How much is my lithograph worth?

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Mearto Specialist:

Anne M.

Anne has been providing collectors with fine art appraisals and authentication research for the last 10 years. She specializes in the identification of forgeries and has worked alongside some of the world's leading experts in the field of provenance research and scientific analysis. Her extensive experience includes collaborations with major museums, foundations and auction houses in Europe and the United States, ensuring the integrity of high-value transactions. As an online appraisal expert, Anne enjoys the diversity of items submitted by Mearto customers and takes pride in sharing her knowledge and passion for fine art.

Have you recently inherited or purchased a lithograph and want to know its value? Mearto provides quick and affordable online appraisals of lithographs. All you have to do is click on the “Start Appraisal” button above and follow the steps to send us information about and images of your lithograph. One of our qualified and experienced specialists will review and get back to you with a fair market and insurance value, typically within 48 hours.

Have questions about the valuation provided, or would you like some advice about selling your lithograph? We are here to help! Our platform allows you to chat back and forth with a specialist to ensure that all of your questions are answered.

What is a lithograph?

A lithograph is the resultant print of a process called lithographic printing. Lithography can be used to print text or artwork onto paper or other materials. Originally, there were at least two different methods of lithographic printing: one involved the immiscibility of oil and water and the other used limestone. Lithographic printing was invented in 1796 by a German author and actor named Alois Senefelder who developed the printing method out of necessity in order to cheaply print and publish theatrical works.

How is a lithograph made?

The traditional method of creating a lithograph originally consisted of an image drawn with oil, fat, or wax on a smooth, level limestone plate. The stone was then treated with a mixture of acid and gum arabic. This mixture would etch into the part of the stone that was not protected by the grease-drawn image. The stone would then be moistened and the etched areas would retain water. An oil-based ink could then be applied and would stick only to the original drawing.

A lithographic print is made through a simple chemical process. The positive part of the image is made to be hydrophobic or water-repelling while the negative part of the image is hydrophilic or water-retaining. When the image plate is introduced to a compatible ink and water mixture, the ink will adhere to the positive part of the image and clean the negative part of the image. The image can then be transferred to the final page. It is very important to consider that the image on the limestone print will need to be a mirror image of the desired print in order for the print to come out correctly oriented.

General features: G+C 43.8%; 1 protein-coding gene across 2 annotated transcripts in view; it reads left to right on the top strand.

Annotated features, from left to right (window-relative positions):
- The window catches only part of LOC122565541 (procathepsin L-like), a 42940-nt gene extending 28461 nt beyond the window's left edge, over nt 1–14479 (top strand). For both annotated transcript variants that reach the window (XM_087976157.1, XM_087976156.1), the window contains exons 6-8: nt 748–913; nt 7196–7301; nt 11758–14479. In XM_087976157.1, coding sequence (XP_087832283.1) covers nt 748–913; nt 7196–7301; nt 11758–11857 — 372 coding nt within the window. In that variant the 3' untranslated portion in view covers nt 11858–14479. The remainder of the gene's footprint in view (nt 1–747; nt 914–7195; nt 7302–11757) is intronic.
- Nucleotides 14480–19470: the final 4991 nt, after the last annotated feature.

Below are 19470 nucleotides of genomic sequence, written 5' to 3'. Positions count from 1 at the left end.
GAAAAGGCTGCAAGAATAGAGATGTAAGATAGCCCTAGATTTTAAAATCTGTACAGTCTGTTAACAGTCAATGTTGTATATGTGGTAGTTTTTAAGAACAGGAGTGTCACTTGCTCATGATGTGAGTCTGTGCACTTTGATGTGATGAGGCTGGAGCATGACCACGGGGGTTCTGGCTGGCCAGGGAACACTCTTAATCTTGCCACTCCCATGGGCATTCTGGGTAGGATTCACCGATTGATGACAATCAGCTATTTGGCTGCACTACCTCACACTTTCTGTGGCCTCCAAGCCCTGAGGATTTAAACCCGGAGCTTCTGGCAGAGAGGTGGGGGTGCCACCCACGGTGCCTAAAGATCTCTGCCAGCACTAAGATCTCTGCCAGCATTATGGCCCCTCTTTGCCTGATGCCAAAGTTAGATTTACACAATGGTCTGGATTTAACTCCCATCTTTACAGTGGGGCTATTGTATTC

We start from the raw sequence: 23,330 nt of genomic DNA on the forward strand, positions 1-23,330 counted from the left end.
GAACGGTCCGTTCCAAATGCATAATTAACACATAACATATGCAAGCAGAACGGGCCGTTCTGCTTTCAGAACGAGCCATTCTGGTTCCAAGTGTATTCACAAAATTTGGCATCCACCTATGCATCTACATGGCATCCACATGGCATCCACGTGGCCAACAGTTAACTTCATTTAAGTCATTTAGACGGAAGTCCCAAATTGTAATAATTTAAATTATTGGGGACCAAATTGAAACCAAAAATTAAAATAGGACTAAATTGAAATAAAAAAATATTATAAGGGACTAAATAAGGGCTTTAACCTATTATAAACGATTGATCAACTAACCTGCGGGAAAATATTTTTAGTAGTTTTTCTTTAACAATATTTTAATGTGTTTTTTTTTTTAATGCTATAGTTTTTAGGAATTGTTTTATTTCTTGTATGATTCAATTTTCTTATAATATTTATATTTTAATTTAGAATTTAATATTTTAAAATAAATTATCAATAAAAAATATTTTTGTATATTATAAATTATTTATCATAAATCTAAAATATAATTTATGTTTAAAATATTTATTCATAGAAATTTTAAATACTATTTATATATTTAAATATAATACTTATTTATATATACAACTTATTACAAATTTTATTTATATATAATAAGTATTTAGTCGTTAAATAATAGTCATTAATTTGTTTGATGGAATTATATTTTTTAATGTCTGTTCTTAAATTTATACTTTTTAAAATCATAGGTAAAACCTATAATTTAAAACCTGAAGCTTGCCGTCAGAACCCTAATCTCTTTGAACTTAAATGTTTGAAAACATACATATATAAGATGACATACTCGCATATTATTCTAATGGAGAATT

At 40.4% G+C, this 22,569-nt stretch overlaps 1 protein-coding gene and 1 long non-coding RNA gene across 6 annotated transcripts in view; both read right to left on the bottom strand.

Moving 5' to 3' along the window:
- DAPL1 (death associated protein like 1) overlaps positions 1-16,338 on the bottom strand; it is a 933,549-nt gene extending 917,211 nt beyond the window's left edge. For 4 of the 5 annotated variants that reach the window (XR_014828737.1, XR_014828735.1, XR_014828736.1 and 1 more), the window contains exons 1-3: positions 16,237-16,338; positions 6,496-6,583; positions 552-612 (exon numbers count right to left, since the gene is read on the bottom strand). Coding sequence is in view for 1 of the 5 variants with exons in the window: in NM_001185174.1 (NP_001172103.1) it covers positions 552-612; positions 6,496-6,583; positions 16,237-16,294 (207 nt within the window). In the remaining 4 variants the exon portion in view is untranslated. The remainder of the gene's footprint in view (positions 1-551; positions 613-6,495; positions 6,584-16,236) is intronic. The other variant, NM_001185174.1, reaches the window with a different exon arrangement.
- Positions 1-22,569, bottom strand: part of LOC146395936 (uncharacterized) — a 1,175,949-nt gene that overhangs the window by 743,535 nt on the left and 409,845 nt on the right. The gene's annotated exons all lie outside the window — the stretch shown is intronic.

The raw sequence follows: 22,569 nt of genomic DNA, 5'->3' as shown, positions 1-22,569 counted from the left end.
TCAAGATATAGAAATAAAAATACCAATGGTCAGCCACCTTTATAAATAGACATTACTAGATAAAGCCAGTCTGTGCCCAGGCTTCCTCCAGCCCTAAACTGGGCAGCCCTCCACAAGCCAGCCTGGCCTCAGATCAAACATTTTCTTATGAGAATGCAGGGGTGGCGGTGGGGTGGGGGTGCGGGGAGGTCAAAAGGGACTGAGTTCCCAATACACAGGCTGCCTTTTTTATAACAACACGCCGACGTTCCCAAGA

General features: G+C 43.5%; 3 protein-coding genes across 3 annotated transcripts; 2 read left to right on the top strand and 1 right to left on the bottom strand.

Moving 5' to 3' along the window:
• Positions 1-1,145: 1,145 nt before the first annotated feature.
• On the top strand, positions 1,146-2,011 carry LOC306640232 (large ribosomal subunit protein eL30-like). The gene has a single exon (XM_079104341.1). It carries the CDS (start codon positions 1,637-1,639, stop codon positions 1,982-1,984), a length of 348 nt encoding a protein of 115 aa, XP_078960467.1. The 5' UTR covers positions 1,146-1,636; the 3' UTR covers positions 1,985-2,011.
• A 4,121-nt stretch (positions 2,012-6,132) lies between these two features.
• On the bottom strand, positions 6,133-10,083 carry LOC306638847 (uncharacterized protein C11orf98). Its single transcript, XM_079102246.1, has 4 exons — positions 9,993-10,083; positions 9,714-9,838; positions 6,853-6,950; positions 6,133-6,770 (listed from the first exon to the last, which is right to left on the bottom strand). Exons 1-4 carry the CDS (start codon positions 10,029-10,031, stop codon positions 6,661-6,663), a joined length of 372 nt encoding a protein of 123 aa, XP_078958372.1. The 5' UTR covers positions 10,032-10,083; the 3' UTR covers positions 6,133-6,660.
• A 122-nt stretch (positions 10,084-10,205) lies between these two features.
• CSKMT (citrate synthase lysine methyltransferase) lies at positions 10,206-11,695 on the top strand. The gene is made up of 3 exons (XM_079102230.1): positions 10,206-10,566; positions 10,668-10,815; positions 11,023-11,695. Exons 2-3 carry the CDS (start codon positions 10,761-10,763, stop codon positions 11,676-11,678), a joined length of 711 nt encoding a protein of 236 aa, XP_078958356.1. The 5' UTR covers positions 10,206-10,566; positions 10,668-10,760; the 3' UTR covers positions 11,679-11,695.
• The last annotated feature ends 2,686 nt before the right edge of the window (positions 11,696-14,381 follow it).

Today, the complex methodology of traditional lithographic printing has changed, though the principles remain the same. In modern lithographic printing methods, the image is polymer-coated and applied to a flexible plastic or metal plate. Again, the orientation of the image must be reversed in order to produce the final image correctly. The image can then be printed directly from the plate.

What are the most expensive lithographs ever sold?

Many great artists have experimented with prints, and prints executed by any method can be worth a lot of money. The etching La Minotauromachie, made by Picasso in 1932, broke records by fetching a price of $1.98 million at auction. One of the most expensive lithographs ever sold was by Currier and Ives for $76,000, a successful American printing company active from the 19th and 20th centuries.

How is the value of a lithograph determined?

When identifying a quality print, it is important to first assess the overall physical condition of the print. Is the impression complete? What is the condition of the paper? Look for a watermark or signature.

Value of the print can also be influenced by the number of the print if the individual was a part of a series. This will be indicated at the bottom of the print and appear as a fraction indicating the number of the print out of the total number in the series. The denominator (or total number in the print run) will indicate that the artist destroys the plate after the total number of prints has been pulled, ensuring that no more prints from this particular plate can be pulled again. The greater the number of prints available of the particular image, the less valuable the individual print becomes.

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